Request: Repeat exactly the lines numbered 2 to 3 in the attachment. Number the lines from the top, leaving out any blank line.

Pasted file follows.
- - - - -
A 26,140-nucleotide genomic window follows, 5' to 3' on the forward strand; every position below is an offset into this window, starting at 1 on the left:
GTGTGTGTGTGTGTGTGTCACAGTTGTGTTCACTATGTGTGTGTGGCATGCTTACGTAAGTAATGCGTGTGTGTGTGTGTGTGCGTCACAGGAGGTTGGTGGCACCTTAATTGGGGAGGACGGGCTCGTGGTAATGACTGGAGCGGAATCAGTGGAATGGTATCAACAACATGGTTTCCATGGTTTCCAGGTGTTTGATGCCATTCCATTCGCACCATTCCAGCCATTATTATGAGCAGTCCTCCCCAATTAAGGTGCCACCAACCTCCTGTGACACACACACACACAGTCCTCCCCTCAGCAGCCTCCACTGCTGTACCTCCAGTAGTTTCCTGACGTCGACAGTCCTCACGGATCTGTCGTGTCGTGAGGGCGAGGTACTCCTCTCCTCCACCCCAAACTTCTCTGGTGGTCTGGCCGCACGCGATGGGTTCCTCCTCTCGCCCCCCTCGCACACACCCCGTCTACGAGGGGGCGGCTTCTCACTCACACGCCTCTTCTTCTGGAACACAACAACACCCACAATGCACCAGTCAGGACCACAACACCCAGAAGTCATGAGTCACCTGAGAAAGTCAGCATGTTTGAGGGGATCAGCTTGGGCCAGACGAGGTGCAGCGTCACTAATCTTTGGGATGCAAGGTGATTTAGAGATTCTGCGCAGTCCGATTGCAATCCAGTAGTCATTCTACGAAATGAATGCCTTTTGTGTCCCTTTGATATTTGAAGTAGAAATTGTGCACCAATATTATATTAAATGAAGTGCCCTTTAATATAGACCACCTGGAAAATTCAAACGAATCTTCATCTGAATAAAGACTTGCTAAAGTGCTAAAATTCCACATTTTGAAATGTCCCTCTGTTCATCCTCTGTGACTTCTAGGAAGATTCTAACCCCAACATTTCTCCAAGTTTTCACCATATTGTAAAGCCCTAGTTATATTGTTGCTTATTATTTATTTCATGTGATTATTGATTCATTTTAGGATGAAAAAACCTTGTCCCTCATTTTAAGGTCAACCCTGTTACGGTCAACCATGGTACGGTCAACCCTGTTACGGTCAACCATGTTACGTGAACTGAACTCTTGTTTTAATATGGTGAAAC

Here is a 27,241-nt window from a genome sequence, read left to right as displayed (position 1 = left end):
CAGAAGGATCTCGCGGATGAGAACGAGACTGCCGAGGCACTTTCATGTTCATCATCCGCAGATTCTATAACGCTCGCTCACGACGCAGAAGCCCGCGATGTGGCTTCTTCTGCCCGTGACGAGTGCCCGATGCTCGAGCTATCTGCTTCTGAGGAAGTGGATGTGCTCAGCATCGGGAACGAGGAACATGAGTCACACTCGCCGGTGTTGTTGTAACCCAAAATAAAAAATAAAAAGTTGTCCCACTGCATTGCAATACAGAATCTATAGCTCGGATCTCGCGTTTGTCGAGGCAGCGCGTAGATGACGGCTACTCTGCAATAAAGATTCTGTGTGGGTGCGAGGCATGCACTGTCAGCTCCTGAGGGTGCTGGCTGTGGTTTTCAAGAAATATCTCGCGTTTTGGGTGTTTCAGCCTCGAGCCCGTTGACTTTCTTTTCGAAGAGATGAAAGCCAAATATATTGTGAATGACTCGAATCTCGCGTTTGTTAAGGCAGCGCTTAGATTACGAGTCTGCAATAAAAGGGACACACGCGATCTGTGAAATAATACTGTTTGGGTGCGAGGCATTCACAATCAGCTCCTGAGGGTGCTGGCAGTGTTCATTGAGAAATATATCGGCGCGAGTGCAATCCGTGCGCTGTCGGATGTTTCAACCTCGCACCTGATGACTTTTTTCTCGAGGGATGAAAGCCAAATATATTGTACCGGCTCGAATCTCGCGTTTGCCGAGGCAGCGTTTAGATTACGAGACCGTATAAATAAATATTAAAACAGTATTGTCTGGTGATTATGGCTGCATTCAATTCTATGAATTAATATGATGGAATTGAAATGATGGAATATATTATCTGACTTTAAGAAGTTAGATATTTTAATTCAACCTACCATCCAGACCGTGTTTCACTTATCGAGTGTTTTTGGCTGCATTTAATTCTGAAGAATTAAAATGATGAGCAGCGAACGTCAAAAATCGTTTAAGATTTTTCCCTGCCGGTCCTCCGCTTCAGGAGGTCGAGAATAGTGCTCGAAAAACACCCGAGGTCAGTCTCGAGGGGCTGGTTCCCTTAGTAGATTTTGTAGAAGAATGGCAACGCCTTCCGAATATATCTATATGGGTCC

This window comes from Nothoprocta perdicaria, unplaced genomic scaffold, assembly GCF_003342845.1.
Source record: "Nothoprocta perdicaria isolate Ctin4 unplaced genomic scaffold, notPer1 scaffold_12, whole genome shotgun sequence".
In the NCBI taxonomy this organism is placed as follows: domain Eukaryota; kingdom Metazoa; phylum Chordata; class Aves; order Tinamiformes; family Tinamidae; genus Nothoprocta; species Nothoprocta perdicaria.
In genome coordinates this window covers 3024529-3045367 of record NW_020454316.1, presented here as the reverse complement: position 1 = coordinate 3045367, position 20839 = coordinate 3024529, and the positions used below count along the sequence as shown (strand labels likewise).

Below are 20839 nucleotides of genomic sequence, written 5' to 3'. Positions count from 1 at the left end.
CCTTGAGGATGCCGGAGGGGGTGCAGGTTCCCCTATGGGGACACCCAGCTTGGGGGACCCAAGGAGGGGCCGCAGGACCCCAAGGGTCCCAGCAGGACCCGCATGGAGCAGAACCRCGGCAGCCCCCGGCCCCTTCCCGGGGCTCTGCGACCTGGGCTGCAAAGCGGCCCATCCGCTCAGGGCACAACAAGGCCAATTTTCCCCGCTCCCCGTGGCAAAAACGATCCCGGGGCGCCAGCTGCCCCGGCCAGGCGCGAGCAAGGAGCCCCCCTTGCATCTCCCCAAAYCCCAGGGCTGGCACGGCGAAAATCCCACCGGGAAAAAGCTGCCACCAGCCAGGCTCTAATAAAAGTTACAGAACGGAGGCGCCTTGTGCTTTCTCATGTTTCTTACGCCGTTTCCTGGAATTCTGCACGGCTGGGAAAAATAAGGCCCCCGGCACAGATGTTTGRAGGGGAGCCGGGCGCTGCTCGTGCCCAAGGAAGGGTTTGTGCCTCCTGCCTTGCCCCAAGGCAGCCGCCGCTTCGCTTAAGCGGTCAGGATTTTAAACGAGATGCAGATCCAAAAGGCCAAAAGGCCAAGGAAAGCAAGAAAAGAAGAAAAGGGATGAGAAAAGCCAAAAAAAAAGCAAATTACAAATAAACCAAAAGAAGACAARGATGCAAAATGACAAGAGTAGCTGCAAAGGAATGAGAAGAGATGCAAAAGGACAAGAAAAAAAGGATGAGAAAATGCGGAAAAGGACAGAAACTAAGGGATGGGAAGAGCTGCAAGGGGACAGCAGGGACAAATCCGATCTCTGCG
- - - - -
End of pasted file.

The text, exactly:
GTGTGTGTGTGTGTGTGTCACAGTTGTGTTCACTATGTGTGTGTGGCATGCTTACGTAAGTAATGCGTGTGTGTGTGTGTGTGCGTCACAGGAGGTTGGTGGCACCTTAATTGGGGAGGACGGGCTCGTGGTAATGACTGGAGCGGAATCAGTGGAATGGTATCAACAACATGGTTTCCATGGTTTCCAGGTGTTTGATGCCATTCCATTCGCACCATTCCAGCCATTATTATGAGCAGTCCTCCCCAATTAAGGTGCCACCAACCTCCTGTGACACACACACACACAGTCCTCCCCTCAGCAGCCTCCACTGCTGTACCTCCAGTAGTTTCCTGACGTCGACAGTCCTCACGGATCTGTCGTGTCGTGAGGGCGAGGTACTCCTCTCCTCCACCCCAAACTTCTCTGGTGGTCTGGCCGCACGCGATGGGTTCCTCCTCTCGCCCCCCTCGCACACACCCCGTCTACGAGGGGGCGGCTTCTCACTCACACGCCTCTTCTTCTGGAACACAACAACACCCACAATGCACCAGTCAGGACCACAACACCCAGAAGTCATGAGTCACCTGAGAAAGTCAGCATGTTTGAGGGGATCAGCTTGGGCCAGACGAGGTGCAGCGTCACTAATCTTTGGGATGCAAGGTGATTTAGAGATTCTGCGCAGTCCGATTGCAATCCAGTAGTCATTCTACGAAATGAATGCCTTTTGTGTCCCTTTGATATTTGAAGTAGAAATTGTGCACCAATATTATATTAAATGAAGTGCCCTTTAATATAGACCACCTGGAAAATTCAAACGAATCTTCATCTGAATAAAGACTTGCTAAAGTGCTAAAATTCCACATTTTGAAATGTCCCTCTGTTCATCCTCTGTGACTTCTAGGAAGATTCTAACCCCAACATTTCTCCAAGTTTTCACCATATTGTAAAGCCCTAGTTATATTGTTGCTTATTATTTATTTCATGTGATTATTGATTCATTTTAGGATGAAAAAACCTTGTCCCTCATTTTAAGGTCAACCCTGTTACGGTCAACCATGGTACGGTCAACCCTGTTACGGTCAACCATGTTACGTGAACTGAACTCTTGTTTTAATATGGTGAAAC

Here is a 27,241-nt window from a genome sequence, read left to right as displayed (position 1 = left end):